Harleen Singh (also from San Francisco) gathers together three comic book artists (SF-based Keith Knight and Eileen Alden, and NY-based Vishvajit Singh aka “Sikh Captain America”) to examine issues of diversity, representation, and racism, in her stereo-type busting doc about comic book superheroes, DRAWN TOGETHER: COMICS, DIVERSITY, AND STEREOTYPES (USA, 2017). The film will screen alongside Berkeley-based Rucha Chitnis’ short IN THE LAND OF MY ANCESTORS (USA, 2018) which celebrates the living legacy of Ohlone elder Ann Marie Sayers, and MACHER JHOL (India, 2017), Abhishek Verma’s animation that captures the trials and tribulations of coming out in India.
Documentaries abound in this year’s line up, including the mesmerizing UP, DOWN & SIDEWAYS (India, 2017) by Anushka Meenakshi and Iswar Srikumar. Hypnotic rhythms and complex polyphonic music reverberate through the hills of Nagaland in this portrait of an indigenous community and their remarkable musical traditions, set in the alluring northeast of India. The villagers of Phek sing Lis – “call and response” style work songs – as they labor over their rice paddies, echoing timeless themes of love and the land. Along with VILLAGE ROCKSTARS, this doc offers a mini-focus on the Northeast of India (which has come under recent scrutiny due to the current Indian government’s xenophobic attempts to restrict citizenship in the region), celebrating the bewildering diversity of the country and its many regions.
Vaishali Sinha’s ASK THE SEXPERT (USA/India, 2017) provides a decidedly different kind of portrait, one rooted in the teeming metropolis of Bombay, where Dr. Mahinder Watsa works as a highly popular 93-year-old sex advice columnist for a daily newspaper in Mumbai. The conversations in this film revolve less around metaphorical love, but focus instead on its physical expressions. The coy, entertaining, and insightful Dr. Watsa addresses topics like masturbation, gender equality, and sexual pleasure in non-moralistic terms, making him a willing combatant against the conservative elements of Indian society. Sinha (whose previous films include Made in India) will skype in for a post-screening Q&A from New York City.
Sabiha Sumar (Dinner with the President) directly confronts the expanding specter of fundamentalism in both both India and Pakistan in her probing documentary AZMAISH: A JOURNEY THROUGH THE SUBCONTINENT (Pakistan, 2017). Traveling the two nations, Sumar and Indian actress Kalki Koechlin (Margarita with a Straw), witness radically changing political landscapes, their encounters giving rise to a personal and poetic search to uncover the voices of the silent majority, particularly those of women. The screening will be followed by a panel discussion, contextualizing the film in relation to the rise of political nationalism in the US today.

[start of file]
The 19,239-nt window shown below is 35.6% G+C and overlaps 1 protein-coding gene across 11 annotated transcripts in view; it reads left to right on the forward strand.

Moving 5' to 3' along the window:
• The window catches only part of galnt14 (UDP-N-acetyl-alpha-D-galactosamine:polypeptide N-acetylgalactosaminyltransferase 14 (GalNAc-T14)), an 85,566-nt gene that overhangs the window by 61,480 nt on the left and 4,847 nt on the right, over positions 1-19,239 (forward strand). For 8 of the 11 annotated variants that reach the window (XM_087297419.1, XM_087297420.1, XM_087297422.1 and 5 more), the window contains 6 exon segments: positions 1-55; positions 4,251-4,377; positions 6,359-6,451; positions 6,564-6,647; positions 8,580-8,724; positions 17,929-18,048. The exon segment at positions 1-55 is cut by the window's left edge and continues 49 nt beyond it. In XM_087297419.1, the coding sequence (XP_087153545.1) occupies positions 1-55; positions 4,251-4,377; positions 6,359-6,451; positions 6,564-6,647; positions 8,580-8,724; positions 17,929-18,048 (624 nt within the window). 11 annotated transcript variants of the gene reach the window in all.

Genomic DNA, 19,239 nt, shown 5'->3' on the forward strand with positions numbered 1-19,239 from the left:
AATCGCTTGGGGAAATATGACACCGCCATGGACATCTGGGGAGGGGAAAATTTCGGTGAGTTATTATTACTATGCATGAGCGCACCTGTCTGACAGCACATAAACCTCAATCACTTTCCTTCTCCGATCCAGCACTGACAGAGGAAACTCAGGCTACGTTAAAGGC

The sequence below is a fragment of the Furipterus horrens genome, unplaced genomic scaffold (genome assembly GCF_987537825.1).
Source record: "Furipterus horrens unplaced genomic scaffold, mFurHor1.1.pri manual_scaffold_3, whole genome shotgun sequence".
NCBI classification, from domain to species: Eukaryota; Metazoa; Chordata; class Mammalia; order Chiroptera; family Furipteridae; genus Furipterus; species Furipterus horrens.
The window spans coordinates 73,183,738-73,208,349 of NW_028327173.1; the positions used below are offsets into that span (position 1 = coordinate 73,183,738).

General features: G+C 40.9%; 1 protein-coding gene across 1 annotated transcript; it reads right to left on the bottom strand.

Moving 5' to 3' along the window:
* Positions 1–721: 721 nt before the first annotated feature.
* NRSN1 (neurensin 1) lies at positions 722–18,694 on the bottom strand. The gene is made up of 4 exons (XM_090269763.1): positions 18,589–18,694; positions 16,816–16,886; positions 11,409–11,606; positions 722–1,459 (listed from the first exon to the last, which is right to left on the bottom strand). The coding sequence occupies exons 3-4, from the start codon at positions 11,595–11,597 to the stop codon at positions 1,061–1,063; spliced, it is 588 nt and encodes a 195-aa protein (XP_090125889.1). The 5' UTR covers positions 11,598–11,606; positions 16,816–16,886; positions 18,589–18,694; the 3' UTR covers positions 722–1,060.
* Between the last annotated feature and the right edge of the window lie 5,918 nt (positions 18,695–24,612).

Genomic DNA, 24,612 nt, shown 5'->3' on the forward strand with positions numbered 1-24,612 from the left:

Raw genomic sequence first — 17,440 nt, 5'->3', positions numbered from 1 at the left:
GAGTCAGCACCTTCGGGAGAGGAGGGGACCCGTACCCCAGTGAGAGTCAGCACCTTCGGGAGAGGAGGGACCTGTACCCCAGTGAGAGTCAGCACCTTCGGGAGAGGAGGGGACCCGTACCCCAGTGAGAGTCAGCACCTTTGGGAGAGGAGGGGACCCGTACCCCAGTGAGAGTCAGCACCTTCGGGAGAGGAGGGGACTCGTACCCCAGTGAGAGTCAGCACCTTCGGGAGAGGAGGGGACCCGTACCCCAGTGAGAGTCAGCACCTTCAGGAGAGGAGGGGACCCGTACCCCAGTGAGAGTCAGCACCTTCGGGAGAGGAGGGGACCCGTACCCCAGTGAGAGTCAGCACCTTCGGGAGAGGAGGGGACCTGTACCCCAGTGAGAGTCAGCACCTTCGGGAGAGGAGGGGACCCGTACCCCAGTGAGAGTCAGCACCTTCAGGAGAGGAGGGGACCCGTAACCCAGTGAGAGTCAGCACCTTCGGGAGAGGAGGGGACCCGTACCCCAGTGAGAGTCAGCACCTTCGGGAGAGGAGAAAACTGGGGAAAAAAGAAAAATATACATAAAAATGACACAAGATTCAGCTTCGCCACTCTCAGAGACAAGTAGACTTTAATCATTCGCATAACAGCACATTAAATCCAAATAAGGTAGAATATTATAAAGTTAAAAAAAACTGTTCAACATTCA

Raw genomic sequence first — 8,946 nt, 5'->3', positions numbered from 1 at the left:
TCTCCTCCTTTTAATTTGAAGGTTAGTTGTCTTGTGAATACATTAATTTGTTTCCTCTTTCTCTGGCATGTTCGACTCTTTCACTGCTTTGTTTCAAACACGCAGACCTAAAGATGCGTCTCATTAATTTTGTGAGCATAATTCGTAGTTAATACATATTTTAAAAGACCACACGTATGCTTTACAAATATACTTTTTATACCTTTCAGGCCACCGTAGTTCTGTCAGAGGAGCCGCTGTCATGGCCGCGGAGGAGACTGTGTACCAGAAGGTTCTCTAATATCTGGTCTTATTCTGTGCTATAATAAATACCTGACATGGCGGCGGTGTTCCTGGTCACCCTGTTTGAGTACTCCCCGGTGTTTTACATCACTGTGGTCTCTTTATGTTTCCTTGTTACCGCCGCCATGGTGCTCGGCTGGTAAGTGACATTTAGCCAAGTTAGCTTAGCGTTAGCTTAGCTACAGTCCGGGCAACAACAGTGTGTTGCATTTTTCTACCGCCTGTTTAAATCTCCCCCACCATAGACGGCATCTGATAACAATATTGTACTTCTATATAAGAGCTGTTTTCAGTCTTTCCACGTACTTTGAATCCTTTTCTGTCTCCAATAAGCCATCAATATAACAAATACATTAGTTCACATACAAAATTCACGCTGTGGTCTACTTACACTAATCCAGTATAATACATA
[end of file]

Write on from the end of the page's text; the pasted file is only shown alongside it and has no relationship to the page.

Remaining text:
Bollywood comes two ways again this year. As always, we bring you Bollywood at the Castro – this time on Friday night, and not our typical Saturday – with BEFIKRE (India, 2016). An exuberant, fun, romantic comedy, directed by the legendary Aditya Chopra (DDLJ), this sexy film is set in the picturesque city of love — Paris. Bollywood’s hottest stars, Ranveer Singh and Vaani Kapoor, star as two commitment-phobic friends whose sparkling on-screen chemistry is enhanced with passionate kisses, rumpled bed sheets, musical showstoppers and a narrative that wonderfully stretches credulity and entertains at all times. SHALOM BOLLYWOOD: THE UNTOLD STORY OF INDIAN CINEMA (Australia, 2017), on the other hand, reveals the forgotten history of early Indian cinema, when Jewish stars reigned supreme on the desi screen. Ben-Moshe’s entertaining and eye-opening doc follows the stories of four nice Jewish girls who ruled the Indian screen for over four decades. What began with Ruby Myers – aka Sulochana, the first lady of Indian cinema in the 1920s – was cemented with Nadira, the quintessential vamp in the 1960s.
3rd i also offers a perfect post-Halloween treat featuring sumptuous cinematography this year, with TUMBBAD (India/Sweden, 2018). This Tim Burton-esque light horror transcends its genre barriers, opening International Critics Week at this year’s Venice Film Festival. Sohum Shah’s and Anand Gandhi’s (Ship of Theseus) gothic fantasy spans India’s colonial past through independence and beyond, leading to a jaw-dropping denouement that is as spectacular as it is sobering. The Fantastic Fest describes it thus, “Mad creature-feature designs, Academy-worthy blends of color and pristine optical packaging… Tumbbad is a full genre package seasoned with a pungent foreign kick. A welcoming breed of horror that transcends barrier, creeds, and beliefs.”
Passes ($130) and Castro 2-for-1 tix ($11) are only available online. Tickets to individual films are $11/online and $13/at the door. More information about the festival, including expanded program, guest and ticketing information, is available on our website at: www.thirdi.org